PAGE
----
Wednesday, February 18, 2009

Deceased--Konrad Dannenberg

Konrad Dannenberg
August 5th, 1912 to February 16th, 2009

"Dannenberg a true space ambassador"


Patricia C. McCarter

February 17th, 2009

The Huntsville Times

He helped create moon rocket, but was most proud of teaching kids

Yes, Konrad Dannenberg played a huge role in creating the rocket that took man to the moon.

But he served an equally important function in motivating future engineers and astronauts as a lecturer at Space Camp for years after his retirement from NASA.

Dannenberg, who died Monday morning at the age of 96, gave immediate credibility to the program at the U.S. Space & Rocket Center when he signed on as an educator. He didn't just stand in a classroom and give children lessons on propulsion.

"He'd lead them all over the center, explaining things to them and getting them so excited about the possibilities in space," said Ed Buckbee, a former NASA spokesman who was tapped by American space program patriarch Wernher von Braun to be the first director of the Space & Rocket Center.

Buckbee, who came to work for NASA in 1961, said he first got to know Dannenberg as the "smoke and fire guy" because he was instrumental in developing the Redstone, Jupiter and Saturn rockets. The Saturn was the one that put the first American astronaut on the moon.

"Konrad came to us as a lecturer and a mentor, and he personally engaged with thousands of young people, taking his time to share with them his experiences of flying people into space," Buckbee said.

"The great thing about Konrad is that he never quit thinking and he never quit dreaming. He was truly an ambassador for space."

In those teaching moments with space campers or in one-on-one conversations, Buckbee said Dannenberg always credited other members of the rocket team he worked with. Seeking glory wasn't the scientist's thing, Buckbee said. He just wanted to communicate the story of space travel.

Buckbee said Dannenberg took pride in the fact that he could explain the intricacies of propulsion and physics to anyone, no matter how new they were to the concept.

"He got that from von Braun, who was one of the best at speaking to your level," he said.

With Dannenberg's death, only a half dozen of the original 118 German scientists who came to Huntsville in 1950 with von Braun remain living.

"As mayor, and on behalf of the City of Huntsville, I'd like to express our sadness at the loss of a true pioneer," Mayor Tommy Battle said Monday. "Konrad Dannenberg's leadership and vision lifted our city, our state and our country to heights that had never before been achieved," he said.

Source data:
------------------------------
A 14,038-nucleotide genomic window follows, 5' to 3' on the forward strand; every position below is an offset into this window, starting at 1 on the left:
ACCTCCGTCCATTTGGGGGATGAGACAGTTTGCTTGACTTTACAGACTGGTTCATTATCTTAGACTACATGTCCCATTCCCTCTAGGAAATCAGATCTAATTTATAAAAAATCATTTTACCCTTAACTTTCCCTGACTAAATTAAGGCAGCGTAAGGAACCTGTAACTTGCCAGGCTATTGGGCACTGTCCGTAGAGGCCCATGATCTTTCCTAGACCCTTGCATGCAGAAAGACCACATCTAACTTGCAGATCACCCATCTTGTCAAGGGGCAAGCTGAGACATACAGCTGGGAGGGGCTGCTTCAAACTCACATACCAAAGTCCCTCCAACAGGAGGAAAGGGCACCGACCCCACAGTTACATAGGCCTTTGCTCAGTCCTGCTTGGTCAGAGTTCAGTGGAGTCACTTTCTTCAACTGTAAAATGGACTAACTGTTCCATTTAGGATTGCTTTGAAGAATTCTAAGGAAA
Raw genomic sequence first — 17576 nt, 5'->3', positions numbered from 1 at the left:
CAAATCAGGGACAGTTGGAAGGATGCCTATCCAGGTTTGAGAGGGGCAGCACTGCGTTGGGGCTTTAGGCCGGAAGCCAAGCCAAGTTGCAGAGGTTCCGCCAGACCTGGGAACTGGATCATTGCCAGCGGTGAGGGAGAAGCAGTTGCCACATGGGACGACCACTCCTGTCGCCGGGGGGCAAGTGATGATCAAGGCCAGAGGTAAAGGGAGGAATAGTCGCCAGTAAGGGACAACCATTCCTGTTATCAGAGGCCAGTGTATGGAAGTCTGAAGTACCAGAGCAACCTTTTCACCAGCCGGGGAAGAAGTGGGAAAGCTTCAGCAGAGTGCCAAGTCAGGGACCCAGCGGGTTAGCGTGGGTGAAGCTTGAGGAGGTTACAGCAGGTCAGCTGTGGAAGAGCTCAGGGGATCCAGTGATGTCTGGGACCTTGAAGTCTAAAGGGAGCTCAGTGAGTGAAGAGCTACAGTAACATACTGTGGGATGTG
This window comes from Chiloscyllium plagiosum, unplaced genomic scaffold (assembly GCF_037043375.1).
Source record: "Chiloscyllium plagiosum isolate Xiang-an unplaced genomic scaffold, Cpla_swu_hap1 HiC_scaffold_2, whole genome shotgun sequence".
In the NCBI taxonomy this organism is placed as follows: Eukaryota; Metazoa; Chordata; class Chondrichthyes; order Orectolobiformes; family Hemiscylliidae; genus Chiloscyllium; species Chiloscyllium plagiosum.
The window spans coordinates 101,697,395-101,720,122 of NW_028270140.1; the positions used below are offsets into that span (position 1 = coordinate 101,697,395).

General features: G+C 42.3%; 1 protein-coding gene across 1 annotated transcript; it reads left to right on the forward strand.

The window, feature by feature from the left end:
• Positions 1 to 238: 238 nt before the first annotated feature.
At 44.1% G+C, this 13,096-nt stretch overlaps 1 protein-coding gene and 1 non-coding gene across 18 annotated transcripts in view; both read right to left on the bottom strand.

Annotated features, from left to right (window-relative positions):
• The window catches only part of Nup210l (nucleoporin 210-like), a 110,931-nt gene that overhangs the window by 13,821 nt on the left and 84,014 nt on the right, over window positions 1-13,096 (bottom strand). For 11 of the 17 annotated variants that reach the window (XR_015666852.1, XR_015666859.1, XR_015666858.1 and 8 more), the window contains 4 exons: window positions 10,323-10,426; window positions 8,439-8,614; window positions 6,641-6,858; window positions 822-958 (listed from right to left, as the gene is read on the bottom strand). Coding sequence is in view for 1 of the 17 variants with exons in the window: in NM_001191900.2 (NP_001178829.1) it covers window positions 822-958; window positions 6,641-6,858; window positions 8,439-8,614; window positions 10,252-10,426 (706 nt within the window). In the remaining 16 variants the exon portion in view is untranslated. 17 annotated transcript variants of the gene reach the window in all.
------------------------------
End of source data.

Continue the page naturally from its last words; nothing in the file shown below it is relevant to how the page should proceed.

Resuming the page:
"We will be forever reminded of his accomplishments every time we look to the sky and see the moon. Our thoughts and prayers are with his family."

Walter Jacobi, 91, worked alongside Dannenberg as a design engineer during the development of the various rocket programs on Redstone Arsenal. He agreed with Buckbee that the rocket scientist put great value on his work at the Space & Rocket Center.

"He really did something excellent for those young people," said Jacobi, who still lives in Huntsville. "He worked very hard with Space Camp. It was his baby, you know."

When asked how she thought her husband would like to be remembered, Jackie Dannenberg said Monday that it would be as a man who encouraged young people to "make the most of themselves and to hopefully pursue a career in engineering and the space program."

"He encouraged them, literally, to reach for the stars," she said.

She came to know Dannenberg when she was a student at adult space camp in 1988. At the time, she was working for a mail order company in Connecticut, and she was so fascinated by space travel, she used vacation time to come learn all she could.

"Konrad said I had too many questions, so he just married me," she said.

The widow said Dannenberg didn't want a wake or visitation, but there will be a memorial service open to the public at the Davidson Center at the Space & Rocket Center at 2 p.m. on Friday.

She said her husband will be cremated and buried in Maple Hill Cemetery next to his first wife, Ingeborg. Dannenberg and Ingeborg had a son, Klaus Dieter Dannenberg, who has two children and four grandchildren.

Fittingly, Dannenberg's memorial service will take place beneath the massive Saturn V that's hanging in the Davidson Center.

"There was no bigger space enthusiast than him," she said. "He said he told Wernher he felt guilty for taking a paycheck because he was having so much fun."

And he looked at rocketry as a lifesaver, she said.

"Otherwise, he would've ended up dead on the Russian front," she said of the man who was plucked from the battlefield during World War II to work at the German Army's Research and Development Center in Peenemnde.

"After his (former Army) unit went into Russia, only one came back, and he was a quadriplegic."

Konrad Dannenberg

No comments: